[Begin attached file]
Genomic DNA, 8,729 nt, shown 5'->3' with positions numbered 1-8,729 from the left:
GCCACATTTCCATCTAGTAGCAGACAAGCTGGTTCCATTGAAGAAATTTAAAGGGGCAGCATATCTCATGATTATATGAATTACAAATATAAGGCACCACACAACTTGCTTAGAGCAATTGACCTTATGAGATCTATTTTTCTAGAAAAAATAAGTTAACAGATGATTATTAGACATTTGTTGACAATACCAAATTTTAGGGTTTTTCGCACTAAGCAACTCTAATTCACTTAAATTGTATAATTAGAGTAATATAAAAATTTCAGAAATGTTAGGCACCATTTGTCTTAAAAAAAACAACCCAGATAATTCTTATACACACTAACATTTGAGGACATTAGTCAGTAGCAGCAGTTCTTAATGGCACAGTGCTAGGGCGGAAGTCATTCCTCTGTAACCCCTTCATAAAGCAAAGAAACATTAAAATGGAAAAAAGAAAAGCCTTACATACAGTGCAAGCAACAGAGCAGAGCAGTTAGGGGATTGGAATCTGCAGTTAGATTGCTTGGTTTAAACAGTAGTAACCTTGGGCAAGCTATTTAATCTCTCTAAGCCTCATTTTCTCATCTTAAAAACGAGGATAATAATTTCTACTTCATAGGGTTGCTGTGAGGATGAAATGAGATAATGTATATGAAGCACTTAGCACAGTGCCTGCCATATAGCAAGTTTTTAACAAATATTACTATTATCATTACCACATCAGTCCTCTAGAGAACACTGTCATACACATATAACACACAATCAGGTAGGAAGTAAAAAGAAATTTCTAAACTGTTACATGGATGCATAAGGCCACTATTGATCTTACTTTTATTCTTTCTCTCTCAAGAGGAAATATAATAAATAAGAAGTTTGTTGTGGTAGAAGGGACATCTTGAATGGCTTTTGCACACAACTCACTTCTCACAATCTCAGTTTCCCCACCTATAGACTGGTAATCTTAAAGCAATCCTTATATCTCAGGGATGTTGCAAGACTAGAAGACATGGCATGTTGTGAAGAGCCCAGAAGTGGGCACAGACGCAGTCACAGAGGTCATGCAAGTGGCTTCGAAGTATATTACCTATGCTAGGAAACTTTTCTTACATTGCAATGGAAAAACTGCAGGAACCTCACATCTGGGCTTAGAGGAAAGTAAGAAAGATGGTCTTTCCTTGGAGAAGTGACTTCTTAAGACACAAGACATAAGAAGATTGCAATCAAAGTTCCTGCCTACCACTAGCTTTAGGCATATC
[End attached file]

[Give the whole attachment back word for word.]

Genomic DNA, 8,729 nt, shown 5'->3' with positions numbered 1-8,729 from the left:
GCCACATTTCCATCTAGTAGCAGACAAGCTGGTTCCATTGAAGAAATTTAAAGGGGCAGCATATCTCATGATTATATGAATTACAAATATAAGGCACCACACAACTTGCTTAGAGCAATTGACCTTATGAGATCTATTTTTCTAGAAAAAATAAGTTAACAGATGATTATTAGACATTTGTTGACAATACCAAATTTTAGGGTTTTTCGCACTAAGCAACTCTAATTCACTTAAATTGTATAATTAGAGTAATATAAAAATTTCAGAAATGTTAGGCACCATTTGTCTTAAAAAAAACAACCCAGATAATTCTTATACACACTAACATTTGAGGACATTAGTCAGTAGCAGCAGTTCTTAATGGCACAGTGCTAGGGCGGAAGTCATTCCTCTGTAACCCCTTCATAAAGCAAAGAAACATTAAAATGGAAAAAAGAAAAGCCTTACATACAGTGCAAGCAACAGAGCAGAGCAGTTAGGGGATTGGAATCTGCAGTTAGATTGCTTGGTTTAAACAGTAGTAACCTTGGGCAAGCTATTTAATCTCTCTAAGCCTCATTTTCTCATCTTAAAAACGAGGATAATAATTTCTACTTCATAGGGTTGCTGTGAGGATGAAATGAGATAATGTATATGAAGCACTTAGCACAGTGCCTGCCATATAGCAAGTTTTTAACAAATATTACTATTATCATTACCACATCAGTCCTCTAGAGAACACTGTCATACACATATAACACACAATCAGGTAGGAAGTAAAAAGAAATTTCTAAACTGTTACATGGATGCATAAGGCCACTATTGATCTTACTTTTATTCTTTCTCTCTCAAGAGGAAATATAATAAATAAGAAGTTTGTTGTGGTAGAAGGGACATCTTGAATGGCTTTTGCACACAACTCACTTCTCACAATCTCAGTTTCCCCACCTATAGACTGGTAATCTTAAAGCAATCCTTATATCTCAGGGATGTTGCAAGACTAGAAGACATGGCATGTTGTGAAGAGCCCAGAAGTGGGCACAGACGCAGTCACAGAGGTCATGCAAGTGGCTTCGAAGTATATTACCTATGCTAGGAAACTTTTCTTACATTGCAATGGAAAAACTGCAGGAACCTCACATCTGGGCTTAGAGGAAAGTAAGAAAGATGGTCTTTCCTTGGAGAAGTGACTTCTTAAGACACAAGACATAAGAAGATTGCAATCAAAGTTCCTGCCTACCACTAGCTTTAGGCATATC